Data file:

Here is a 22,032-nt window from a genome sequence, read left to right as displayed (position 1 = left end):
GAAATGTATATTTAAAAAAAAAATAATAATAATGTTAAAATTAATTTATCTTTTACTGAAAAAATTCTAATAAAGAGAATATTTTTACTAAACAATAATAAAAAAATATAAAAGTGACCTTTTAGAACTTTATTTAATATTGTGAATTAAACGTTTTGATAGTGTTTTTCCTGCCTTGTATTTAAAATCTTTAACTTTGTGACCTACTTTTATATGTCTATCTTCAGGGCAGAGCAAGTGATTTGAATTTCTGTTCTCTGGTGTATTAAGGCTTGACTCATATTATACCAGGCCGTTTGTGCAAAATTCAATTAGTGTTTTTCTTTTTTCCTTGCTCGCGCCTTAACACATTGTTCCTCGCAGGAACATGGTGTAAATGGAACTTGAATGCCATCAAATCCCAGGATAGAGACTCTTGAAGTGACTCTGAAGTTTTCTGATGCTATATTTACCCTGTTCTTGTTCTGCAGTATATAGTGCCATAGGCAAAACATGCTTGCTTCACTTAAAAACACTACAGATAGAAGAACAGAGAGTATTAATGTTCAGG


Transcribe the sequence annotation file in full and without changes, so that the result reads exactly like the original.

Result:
Here is a 22,032-nt window from a genome sequence, read left to right as displayed (position 1 = left end):
GAAATGTATATTTAAAAAAAAAATAATAATAATGTTAAAATTAATTTATCTTTTACTGAAAAAATTCTAATAAAGAGAATATTTTTACTAAACAATAATAAAAAAATATAAAAGTGACCTTTTAGAACTTTATTTAATATTGTGAATTAAACGTTTTGATAGTGTTTTTCCTGCCTTGTATTTAAAATCTTTAACTTTGTGACCTACTTTTATATGTCTATCTTCAGGGCAGAGCAAGTGATTTGAATTTCTGTTCTCTGGTGTATTAAGGCTTGACTCATATTATACCAGGCCGTTTGTGCAAAATTCAATTAGTGTTTTTCTTTTTTCCTTGCTCGCGCCTTAACACATTGTTCCTCGCAGGAACATGGTGTAAATGGAACTTGAATGCCATCAAATCCCAGGATAGAGACTCTTGAAGTGACTCTGAAGTTTTCTGATGCTATATTTACCCTGTTCTTGTTCTGCAGTATATAGTGCCATAGGCAAAACATGCTTGCTTCACTTAAAAACACTACAGATAGAAGAACAGAGAGTATTAATGTTCAGG